Android O supports high-quality Bluetooth audio and codecs such as LDAC. Sony is helping Google in the development of LDAC audio wireless technology. According to the company, LDAC can transfer a larger volume of data through Bluetooth, with a bit rate of more than 990 kbps. In other words, this means better audio quality for devices running with Android O. There is also AAudio, a new Android native API designed for applications that require high-performance, low-latency audio quality. Applications that use AAudio can read and save data via stream.
- Text selection gets smarter
- New round emoji
- Adaptive icons
- Notification channels and dots
- Widgets are easier to integrate
- Search and find app info
- Picture in Picture
Copy/pasting on mobile is about to get easier, and smarter. Using machine learning, Android will recognize when you're trying to copy/paste an address, URL or phone number and select the whole thing for you automatically, instead of just one word.
With this update from Developer Preview 1 to 2, the emoji changed. RIP blob emoji. The newer ones are closer to the standard circular ones used on most other platforms like iOS and WhatsApp. This article from Emojipedia shows the old ones and new ones in comparison.
App icons will adapt automatically to the manufacturer's UI. The appearance of app icons differs across the wide range of devices running Android. Thus, an app icon may appear to be circular in the launcher of one device and square in another. That, of course, depends on the manufacturer's skin, but it's cool to see that Google will now offer a standard for adapting application icons to the UI (if the developer does).
Once again, Google is bringing changes to notifications with the introduction of Notification Channels and Notification Dots. Notification channels are new categories for notifications that give users very detailed control over notifications. Block or change notifications settings not just by app, but by channel or topic. These channels are visually grouped together on the notification shade.
Small circles will appear on top of your app icons when you have unread notifications, and long pressing them will give you a preview of the notification. This will be standardized in Android O, much like in iOS and various alternative Android launchers.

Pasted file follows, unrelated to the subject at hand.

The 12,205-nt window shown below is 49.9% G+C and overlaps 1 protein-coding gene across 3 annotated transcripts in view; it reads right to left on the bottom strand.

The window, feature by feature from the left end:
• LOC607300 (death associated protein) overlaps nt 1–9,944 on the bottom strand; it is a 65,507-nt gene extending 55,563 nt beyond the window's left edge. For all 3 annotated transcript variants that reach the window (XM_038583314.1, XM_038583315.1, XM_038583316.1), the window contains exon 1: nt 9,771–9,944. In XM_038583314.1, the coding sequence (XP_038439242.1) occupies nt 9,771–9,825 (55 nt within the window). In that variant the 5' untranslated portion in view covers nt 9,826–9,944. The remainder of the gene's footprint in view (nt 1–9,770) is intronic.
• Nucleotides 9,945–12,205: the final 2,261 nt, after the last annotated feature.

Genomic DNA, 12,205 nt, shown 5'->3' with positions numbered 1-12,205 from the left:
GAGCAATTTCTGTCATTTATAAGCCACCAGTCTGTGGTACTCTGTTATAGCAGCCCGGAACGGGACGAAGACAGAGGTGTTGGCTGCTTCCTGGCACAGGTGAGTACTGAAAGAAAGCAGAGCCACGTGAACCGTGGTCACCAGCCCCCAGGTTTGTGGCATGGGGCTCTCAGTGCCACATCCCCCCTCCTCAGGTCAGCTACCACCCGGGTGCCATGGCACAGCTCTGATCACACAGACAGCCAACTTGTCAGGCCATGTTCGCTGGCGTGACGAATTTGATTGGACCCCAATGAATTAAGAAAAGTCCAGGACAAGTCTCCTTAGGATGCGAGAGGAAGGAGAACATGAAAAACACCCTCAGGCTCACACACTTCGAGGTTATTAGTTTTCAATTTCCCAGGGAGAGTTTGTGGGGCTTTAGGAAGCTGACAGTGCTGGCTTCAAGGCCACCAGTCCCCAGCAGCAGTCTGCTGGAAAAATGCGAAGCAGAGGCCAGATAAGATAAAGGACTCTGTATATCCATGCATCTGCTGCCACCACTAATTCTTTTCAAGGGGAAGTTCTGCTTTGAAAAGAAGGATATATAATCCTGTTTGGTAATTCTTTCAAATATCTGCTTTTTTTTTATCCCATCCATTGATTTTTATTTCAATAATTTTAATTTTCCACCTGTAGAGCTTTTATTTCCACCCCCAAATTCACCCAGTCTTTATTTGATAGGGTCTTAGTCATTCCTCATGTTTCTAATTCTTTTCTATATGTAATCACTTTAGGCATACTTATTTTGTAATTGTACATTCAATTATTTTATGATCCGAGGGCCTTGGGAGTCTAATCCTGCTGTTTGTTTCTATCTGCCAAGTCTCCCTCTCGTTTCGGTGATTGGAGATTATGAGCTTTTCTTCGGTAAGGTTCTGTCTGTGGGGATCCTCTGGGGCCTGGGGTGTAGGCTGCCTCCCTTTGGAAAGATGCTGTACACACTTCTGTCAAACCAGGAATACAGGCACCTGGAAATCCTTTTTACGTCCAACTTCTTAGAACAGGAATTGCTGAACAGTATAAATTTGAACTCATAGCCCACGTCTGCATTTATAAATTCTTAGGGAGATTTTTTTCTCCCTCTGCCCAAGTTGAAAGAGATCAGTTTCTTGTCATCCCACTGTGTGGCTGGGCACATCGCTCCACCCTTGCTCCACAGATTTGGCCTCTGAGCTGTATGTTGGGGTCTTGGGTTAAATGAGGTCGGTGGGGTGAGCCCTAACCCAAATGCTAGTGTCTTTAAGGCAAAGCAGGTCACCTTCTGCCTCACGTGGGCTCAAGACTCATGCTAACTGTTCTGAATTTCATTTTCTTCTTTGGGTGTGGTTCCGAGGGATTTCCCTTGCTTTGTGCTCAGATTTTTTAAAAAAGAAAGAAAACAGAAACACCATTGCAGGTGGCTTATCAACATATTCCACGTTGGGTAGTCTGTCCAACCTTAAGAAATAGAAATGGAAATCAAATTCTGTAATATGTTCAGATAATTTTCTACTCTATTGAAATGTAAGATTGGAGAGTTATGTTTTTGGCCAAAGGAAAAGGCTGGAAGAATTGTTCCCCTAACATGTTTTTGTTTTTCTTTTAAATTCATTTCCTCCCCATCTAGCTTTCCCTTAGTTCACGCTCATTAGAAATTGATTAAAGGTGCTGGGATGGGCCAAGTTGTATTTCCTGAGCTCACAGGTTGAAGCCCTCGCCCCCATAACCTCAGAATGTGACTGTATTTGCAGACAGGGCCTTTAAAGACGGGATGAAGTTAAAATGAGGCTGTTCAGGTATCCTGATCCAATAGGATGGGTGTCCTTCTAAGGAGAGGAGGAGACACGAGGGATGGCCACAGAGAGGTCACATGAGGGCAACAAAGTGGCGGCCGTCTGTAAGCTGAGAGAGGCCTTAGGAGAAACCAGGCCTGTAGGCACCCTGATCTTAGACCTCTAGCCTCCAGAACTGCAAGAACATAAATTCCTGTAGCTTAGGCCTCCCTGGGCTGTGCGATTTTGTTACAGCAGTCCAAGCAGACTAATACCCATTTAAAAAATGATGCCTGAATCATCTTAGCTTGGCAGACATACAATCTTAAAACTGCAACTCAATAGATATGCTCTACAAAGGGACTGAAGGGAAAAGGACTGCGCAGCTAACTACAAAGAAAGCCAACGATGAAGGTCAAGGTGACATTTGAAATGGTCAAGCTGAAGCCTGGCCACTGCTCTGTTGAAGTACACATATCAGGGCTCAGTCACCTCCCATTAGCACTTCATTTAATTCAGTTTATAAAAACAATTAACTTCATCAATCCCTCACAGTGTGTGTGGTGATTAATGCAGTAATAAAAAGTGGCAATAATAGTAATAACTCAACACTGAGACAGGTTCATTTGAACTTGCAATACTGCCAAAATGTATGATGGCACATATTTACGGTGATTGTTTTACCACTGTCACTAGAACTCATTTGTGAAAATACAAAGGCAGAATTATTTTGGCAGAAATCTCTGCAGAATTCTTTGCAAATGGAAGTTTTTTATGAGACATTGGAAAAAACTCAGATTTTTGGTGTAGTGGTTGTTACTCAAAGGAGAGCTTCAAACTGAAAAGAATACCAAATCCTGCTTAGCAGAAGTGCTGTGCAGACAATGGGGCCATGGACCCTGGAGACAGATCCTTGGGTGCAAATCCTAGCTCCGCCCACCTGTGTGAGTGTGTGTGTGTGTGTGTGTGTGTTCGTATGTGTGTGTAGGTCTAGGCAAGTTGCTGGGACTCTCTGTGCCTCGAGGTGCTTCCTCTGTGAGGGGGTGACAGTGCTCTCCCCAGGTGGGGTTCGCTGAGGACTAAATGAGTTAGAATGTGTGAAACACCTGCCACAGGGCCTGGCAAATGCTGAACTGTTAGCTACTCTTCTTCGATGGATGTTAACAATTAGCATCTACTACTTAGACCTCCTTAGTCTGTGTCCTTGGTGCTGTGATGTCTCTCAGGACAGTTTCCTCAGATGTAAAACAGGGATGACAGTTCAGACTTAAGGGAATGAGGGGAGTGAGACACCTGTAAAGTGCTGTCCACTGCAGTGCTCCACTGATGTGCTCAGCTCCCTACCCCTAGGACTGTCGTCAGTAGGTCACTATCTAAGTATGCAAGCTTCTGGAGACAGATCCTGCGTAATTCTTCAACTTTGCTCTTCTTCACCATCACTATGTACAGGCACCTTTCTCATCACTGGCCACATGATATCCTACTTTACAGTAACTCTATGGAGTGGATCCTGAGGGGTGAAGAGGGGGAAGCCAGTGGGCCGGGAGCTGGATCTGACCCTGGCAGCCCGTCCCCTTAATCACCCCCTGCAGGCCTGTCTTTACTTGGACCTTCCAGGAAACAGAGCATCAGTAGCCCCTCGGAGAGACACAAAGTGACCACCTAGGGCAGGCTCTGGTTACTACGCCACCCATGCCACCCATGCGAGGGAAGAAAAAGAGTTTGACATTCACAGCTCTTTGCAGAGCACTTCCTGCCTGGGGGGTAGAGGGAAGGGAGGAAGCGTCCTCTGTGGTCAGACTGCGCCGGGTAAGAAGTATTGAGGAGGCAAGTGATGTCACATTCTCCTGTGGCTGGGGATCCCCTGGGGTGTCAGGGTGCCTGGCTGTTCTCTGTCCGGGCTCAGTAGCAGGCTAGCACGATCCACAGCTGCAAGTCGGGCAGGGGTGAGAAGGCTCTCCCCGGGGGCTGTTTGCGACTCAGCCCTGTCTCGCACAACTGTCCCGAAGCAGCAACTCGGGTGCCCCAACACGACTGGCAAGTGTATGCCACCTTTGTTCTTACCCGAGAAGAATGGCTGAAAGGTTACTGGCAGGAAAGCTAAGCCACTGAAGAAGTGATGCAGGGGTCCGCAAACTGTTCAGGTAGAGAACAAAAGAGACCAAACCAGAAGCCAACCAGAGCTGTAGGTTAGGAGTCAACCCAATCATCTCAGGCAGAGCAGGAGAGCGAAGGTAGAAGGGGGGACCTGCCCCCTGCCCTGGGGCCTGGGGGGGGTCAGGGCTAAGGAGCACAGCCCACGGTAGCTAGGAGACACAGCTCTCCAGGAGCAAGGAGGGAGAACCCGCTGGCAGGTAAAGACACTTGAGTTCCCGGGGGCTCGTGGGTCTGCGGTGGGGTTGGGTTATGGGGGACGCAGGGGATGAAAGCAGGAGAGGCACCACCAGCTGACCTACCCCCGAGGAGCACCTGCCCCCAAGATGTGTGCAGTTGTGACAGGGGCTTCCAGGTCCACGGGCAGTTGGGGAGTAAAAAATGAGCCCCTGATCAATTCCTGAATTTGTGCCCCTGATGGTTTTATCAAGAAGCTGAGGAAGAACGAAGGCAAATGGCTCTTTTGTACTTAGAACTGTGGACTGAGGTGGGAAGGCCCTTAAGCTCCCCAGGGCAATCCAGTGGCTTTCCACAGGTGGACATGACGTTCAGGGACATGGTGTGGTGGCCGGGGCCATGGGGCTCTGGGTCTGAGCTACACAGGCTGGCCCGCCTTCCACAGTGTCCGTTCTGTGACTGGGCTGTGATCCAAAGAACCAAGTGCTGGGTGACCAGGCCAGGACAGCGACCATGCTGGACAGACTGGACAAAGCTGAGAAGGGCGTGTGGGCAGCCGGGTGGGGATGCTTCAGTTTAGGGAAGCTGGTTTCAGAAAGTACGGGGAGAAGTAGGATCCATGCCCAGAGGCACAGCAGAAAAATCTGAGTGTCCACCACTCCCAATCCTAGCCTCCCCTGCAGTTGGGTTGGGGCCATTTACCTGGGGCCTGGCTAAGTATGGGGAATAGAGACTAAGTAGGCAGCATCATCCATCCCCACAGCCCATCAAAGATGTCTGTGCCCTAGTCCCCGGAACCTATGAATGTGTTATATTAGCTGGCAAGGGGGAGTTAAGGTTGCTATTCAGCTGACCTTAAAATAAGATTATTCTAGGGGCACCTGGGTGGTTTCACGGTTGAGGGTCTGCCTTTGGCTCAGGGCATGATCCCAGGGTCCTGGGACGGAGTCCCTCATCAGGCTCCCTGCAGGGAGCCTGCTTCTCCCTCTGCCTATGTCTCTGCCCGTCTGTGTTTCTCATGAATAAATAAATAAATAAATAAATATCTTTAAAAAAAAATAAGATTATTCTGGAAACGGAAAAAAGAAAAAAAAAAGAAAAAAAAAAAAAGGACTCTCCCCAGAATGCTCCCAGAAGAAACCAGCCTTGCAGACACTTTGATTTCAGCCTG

It's now easier to integrate widgets to your home screen. Rather than digging through the alphabetical list of widgets as in previous versions of Android, you can now long press the icon of the app you want a widget for and then select one of its available widgets.
Since Android Lollipop the Settings menu has had a search function. With the update to Android O, the search gets a new feature. App info now appears in the search results for installed apps. So, you can quickly access an app's App info menu to quit the app, delete its cache or manage its permissions.
With the new picture-in-picture mode, multitasking is even easier. You can have an app open or play a video in a small window, much like what you can do in the YouTube app already, instead of showing it side-by-side with another app in the usual multi-window mode. This way is more flexible, and several apps will support it soon, including YouTube, Netflix, Maps, Duo and more.
The public beta of Android O was just made available during Google I/O. You can find out how to download and install the Android O public beta in our article here, along with instructions for getting the Developer Preview.
A Reddit user found an easter egg in a Google Creative Lab developer's app called ShortStories, which is a text-based game that explores different UI functions of Android. The user, Zitroney, made it to the Dialogs section of the app where he unlocked the Android O section on a path when the player has to seek Android sweets. Once he happened upon the O, the description seemed just like an Oreo: "disc-like," "chocolaty, crunchy," and "dark brown in color with a milky white center".
This is just a tease, and not an official confirmation from Google that Android O will be Oreo. Remember when so many people thought Android N would be Nutella rather than Nougat? There could still be a surprise name coming for us.
We will keep you updated on what we find in the developer preview, so check back soon. What features would you like to see in the next Android version? Will you be flashing the developer preview?